There are several similarly lethal crossings of 70mph dual carriageways in West Sussex, usually the result of existing routes or lanes being severed by the construction of new roads and bypasses, with absolutely no consideration given to the safe passage of people walking and cycling across them. I can think of at least three on Horsham’s northern bypass, which was built in the late 1980s. Below is just one of them.
There’s housing behind the trees on the left hand side of this location, and a railway station a couple of minutes’ walk down the lane to right. It’s not only the danger that is infuriating – it’s the fact that people could be walking and cycling, easily, to and from these locations, but have these horrendous barriers put in their way. The road simply shouldn’t have been built like this – it should have had underpasses integrated into it during construction, to allow people to cross it freely, and in safety.
The Bromsgrove example is perhaps even more pressing, however, as the road is a clearer example of severance – with housing on both sides of the road. If the A38 were a Highways England road, then under the IAN 195/16 standard (which I’ve covered here) a grade-separated crossing would be a mandatory requirement for a 60mph limit. If that’s not possible, then the speed limit should be lowered, the motor traffic lanes should be narrowed significantly, and the crossings should involve clear sightlines, with only one lane crossed at a time. Something like this kind of thing, which I saw on a distributor road in the city of Zwolle.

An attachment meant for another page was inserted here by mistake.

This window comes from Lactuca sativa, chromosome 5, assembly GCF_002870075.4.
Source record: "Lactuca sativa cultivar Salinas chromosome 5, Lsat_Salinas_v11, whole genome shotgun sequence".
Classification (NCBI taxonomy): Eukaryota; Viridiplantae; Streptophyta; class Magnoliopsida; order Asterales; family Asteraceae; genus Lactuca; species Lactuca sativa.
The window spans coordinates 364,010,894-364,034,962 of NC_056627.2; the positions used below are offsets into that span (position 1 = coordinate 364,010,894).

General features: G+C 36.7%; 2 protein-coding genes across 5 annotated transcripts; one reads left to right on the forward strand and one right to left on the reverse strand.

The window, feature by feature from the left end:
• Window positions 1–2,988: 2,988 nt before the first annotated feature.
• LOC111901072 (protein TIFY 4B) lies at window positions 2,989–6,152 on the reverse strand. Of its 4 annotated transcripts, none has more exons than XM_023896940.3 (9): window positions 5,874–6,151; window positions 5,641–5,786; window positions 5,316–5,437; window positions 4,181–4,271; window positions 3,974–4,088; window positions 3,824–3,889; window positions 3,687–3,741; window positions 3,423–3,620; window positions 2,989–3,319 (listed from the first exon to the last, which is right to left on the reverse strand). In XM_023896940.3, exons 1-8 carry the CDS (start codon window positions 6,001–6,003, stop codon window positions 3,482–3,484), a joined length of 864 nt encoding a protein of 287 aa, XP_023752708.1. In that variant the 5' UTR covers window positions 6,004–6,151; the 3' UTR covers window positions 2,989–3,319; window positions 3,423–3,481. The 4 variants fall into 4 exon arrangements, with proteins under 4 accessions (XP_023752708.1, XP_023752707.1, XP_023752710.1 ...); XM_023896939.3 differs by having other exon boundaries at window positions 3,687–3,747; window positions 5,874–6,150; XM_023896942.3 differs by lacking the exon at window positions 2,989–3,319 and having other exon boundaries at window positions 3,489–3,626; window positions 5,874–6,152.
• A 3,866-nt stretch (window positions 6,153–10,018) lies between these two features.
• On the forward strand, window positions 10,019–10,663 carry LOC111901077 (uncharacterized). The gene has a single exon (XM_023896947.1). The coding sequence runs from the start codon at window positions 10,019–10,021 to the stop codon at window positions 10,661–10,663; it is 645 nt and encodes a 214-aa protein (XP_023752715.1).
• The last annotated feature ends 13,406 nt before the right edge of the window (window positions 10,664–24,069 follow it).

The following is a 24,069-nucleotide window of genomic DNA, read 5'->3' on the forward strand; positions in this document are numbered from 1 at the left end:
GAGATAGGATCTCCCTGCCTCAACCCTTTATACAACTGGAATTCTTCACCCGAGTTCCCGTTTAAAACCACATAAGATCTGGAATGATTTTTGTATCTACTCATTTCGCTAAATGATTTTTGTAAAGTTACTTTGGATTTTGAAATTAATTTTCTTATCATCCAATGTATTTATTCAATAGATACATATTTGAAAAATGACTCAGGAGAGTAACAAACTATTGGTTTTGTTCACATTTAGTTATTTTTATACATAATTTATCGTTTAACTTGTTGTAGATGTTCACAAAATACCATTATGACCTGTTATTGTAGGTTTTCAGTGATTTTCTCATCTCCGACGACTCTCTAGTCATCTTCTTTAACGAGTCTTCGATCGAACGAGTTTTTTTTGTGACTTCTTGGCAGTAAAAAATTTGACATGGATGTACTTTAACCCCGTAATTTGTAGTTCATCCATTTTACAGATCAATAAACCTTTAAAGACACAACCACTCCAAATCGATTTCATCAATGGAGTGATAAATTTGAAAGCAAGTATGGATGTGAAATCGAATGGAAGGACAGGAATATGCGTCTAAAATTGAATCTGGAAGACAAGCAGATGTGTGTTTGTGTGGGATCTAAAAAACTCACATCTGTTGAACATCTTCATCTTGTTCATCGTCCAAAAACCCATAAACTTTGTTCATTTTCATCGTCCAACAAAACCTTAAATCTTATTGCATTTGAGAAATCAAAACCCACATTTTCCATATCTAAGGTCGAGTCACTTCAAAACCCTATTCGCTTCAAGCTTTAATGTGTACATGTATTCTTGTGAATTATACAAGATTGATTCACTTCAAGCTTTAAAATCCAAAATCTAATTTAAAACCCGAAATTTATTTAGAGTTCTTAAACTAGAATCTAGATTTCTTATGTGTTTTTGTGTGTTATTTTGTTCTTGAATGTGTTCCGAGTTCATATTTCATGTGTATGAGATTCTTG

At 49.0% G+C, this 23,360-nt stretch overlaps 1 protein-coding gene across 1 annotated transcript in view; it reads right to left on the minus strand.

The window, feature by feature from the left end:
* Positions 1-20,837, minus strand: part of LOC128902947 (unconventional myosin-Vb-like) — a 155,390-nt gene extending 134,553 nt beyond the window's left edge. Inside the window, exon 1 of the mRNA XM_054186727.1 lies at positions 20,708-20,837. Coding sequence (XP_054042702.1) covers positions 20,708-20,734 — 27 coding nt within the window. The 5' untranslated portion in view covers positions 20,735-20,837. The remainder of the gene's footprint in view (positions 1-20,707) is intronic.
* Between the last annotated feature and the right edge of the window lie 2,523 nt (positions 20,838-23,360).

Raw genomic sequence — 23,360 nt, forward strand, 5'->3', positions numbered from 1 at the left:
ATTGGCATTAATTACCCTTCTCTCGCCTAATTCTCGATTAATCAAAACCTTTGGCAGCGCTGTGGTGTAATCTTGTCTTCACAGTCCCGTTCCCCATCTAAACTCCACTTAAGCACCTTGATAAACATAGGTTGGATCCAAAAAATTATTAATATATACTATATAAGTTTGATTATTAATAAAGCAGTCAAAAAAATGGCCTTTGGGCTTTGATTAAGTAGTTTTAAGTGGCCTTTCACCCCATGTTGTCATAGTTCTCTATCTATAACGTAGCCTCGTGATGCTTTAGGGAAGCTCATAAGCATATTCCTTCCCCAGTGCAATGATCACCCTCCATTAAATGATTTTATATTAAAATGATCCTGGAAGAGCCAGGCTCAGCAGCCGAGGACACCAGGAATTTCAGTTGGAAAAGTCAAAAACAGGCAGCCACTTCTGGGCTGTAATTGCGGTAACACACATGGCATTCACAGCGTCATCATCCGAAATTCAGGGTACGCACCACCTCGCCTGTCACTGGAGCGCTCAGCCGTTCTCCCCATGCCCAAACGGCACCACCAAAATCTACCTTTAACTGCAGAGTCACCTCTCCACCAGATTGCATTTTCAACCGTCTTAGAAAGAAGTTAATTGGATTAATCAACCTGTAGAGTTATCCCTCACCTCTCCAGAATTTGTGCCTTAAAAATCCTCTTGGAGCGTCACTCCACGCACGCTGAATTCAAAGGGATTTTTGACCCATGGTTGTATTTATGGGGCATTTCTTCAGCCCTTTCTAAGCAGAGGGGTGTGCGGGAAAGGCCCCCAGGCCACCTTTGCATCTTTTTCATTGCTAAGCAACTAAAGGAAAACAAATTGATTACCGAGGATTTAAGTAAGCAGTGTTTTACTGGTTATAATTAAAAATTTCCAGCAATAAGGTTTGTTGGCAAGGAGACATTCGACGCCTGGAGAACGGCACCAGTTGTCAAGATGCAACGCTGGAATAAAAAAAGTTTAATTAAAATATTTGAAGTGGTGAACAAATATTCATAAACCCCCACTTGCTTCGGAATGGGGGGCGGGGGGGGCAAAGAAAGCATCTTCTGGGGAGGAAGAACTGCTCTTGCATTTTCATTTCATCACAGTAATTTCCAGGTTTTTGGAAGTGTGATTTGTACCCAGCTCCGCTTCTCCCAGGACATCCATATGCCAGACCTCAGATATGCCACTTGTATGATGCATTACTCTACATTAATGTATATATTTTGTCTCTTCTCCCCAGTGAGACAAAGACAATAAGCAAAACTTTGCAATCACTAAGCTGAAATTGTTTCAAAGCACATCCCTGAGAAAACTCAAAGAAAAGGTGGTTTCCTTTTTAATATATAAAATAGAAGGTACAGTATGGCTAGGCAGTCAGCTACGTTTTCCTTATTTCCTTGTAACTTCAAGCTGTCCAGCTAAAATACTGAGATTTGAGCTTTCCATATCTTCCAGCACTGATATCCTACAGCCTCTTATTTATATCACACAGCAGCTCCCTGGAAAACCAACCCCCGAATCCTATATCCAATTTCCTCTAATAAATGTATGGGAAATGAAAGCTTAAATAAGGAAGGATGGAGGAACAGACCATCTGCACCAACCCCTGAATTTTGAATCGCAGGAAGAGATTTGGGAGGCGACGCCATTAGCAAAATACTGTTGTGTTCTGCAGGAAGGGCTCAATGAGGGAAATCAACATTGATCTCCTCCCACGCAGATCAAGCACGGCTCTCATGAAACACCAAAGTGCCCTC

There are no signals; this is just a simple priority crossing, with cycles having to give way to motor traffic. However, only one lane has to be crossed a time, motor traffic speeds are much lower, and the visibility is excellent, for all parties. This really isn’t rocket science.
If the council wish to retain a 60mph limit, or four lanes of motor traffic, then that obviously means that human beings should be separated entirely from the road, to insulate them from the increased danger that attempts to cross such a road at-grade would involve. An underpass is the obvious answer in that traffic context.
That would plainly be an expensive undertaking, but really there’s no other safe way of addressing the severance posed by a multiple lane road with such a high speed limit.
Obviously I don’t know the local situation, but I suspect it may be much more appropriate to ‘downgrade’ the road to an urban distributor, with single lanes in each direction, separated by a median, and with a much lower speed limit. That would allow the ‘Zwolle’ type of crossing to be employed, and safely. But there are many other places where that is impossible, or at least undesirable. The Horsham example is one location where the traffic volumes and road context – an explicit bypass – should really necessitate grade separation.
To a large extent, we’re reaping the harvest of decades of road-building and planning with little or no thought for the safety and convenience of anyone who wasn’t in a motor vehicle – people cycling and walking along these roads, or attempting to cross them. It’s going to be difficult and costly to undo that damage. Perhaps it’s not surprising, therefore, that we all reach for the superficially easy option of attempting to change human behaviour, rather than changing the system, when we’re confronted with incidents like the one in Bromsgrove.